Once rehabilitated, the animals become ambassadors, teaching children about the magic and grace of these precious beings.
The founder, Ellie Laks, gives presentations every hour every Sunday about how the sanctuary got started, how it runs and how guests might make the most of their visit. As a child, she would rescue every needy animal she could find and her heartbreak when her parents would get rid of them, saying, "When you're grown up, you can have as many animals as you want."

There were llamas, goats, sheep, enormous pigs, chickens, roosters, turkeys, horses, cows, bulls and donkeys - the whole barnyard was there.

Then, there was this guy, - a teenage boy with the most tender way about him, it was striking. He sat on the cement, in the barnyard, for what seemed like hours, his entire attention focused on Claire, an abused turkey who had been rescued just three days before Thanksgiving. 

He kept telling her how beautiful she was and she buried her face in his chest, cooing. He did not seem to be a volunteer or a staff member, just a visitor like myself. 

As people strolled around them, checking out the pigs, chickens and other turkeys, they stayed focused on one another. 

Finally, I asked a volunteer about Claire's story and she shook her head. "Really, it's quite amazing - a big day for Claire. She's been here since November but this is the first time I've ever seen her 'accept' affection from anyone. It's a big breakthrough for her." 

I took a zillion photos of them because I couldn't get over how much I could FEEL the unconditional love that can pass between an animal and human, both of whom need so badly to give and receive affection. I get misty-eyed just looking at these and remembering how gentle he was and how pleased she was to be under his gaze.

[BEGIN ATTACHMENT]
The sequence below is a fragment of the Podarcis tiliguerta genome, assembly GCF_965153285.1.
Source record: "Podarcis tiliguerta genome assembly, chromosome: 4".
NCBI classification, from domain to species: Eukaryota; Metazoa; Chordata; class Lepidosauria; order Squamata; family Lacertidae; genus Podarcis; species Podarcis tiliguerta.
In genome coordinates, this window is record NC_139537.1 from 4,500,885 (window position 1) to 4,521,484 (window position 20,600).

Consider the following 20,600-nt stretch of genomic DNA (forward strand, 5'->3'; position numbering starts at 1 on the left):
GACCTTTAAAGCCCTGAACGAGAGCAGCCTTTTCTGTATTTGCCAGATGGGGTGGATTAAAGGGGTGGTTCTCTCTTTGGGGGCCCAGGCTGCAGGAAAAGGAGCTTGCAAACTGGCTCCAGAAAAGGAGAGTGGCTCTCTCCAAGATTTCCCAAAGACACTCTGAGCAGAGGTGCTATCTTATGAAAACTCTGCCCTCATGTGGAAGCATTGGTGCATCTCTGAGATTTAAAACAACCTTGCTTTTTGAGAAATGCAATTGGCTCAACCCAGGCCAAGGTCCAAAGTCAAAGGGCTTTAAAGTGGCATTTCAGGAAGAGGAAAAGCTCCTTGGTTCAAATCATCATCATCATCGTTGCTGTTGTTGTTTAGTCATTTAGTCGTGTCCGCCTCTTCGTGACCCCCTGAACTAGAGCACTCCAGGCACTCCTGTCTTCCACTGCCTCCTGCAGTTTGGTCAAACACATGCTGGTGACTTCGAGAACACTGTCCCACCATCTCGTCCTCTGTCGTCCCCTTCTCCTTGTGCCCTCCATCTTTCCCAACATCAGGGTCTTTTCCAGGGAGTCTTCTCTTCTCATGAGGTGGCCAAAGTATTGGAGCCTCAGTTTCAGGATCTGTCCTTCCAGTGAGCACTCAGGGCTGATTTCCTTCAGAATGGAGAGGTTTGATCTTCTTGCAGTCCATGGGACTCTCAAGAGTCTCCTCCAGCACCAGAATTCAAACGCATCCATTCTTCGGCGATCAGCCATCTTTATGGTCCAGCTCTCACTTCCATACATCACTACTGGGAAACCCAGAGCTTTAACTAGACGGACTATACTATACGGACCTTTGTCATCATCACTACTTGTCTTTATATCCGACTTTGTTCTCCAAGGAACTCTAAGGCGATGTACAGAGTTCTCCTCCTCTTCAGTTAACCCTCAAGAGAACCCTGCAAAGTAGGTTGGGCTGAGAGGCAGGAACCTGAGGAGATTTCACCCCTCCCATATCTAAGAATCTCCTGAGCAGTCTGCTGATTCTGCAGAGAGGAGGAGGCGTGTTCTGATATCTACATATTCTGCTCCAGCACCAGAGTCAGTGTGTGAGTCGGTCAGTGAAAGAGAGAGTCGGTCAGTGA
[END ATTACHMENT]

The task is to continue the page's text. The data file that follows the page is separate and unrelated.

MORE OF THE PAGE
Okay, I may have some issues but this is the most romantic thing I've ever seen, like what marketers want you to feel on Valentine's Day.

And then, just when I already couldn't believe it, an amazing thing happened..

She let him rub under her wings! Folks, it's official, we have a serious case of BOY-on-TURKEY love! 

Friday, February 08, 2013


Image credit: skunks
Every night, there are helicopters, swirling overhead nervously seeking, watching, hovering.

Meanwhile, all yesterday and today, an intense manhunt is afoot. A violent man, bitter about his firing from the LAPD several years ago, is on a murderous rampage, already killing three people, including a cop and a young engaged couple, all in the name of revenge. Last I heard, they were chasing him through the mountains.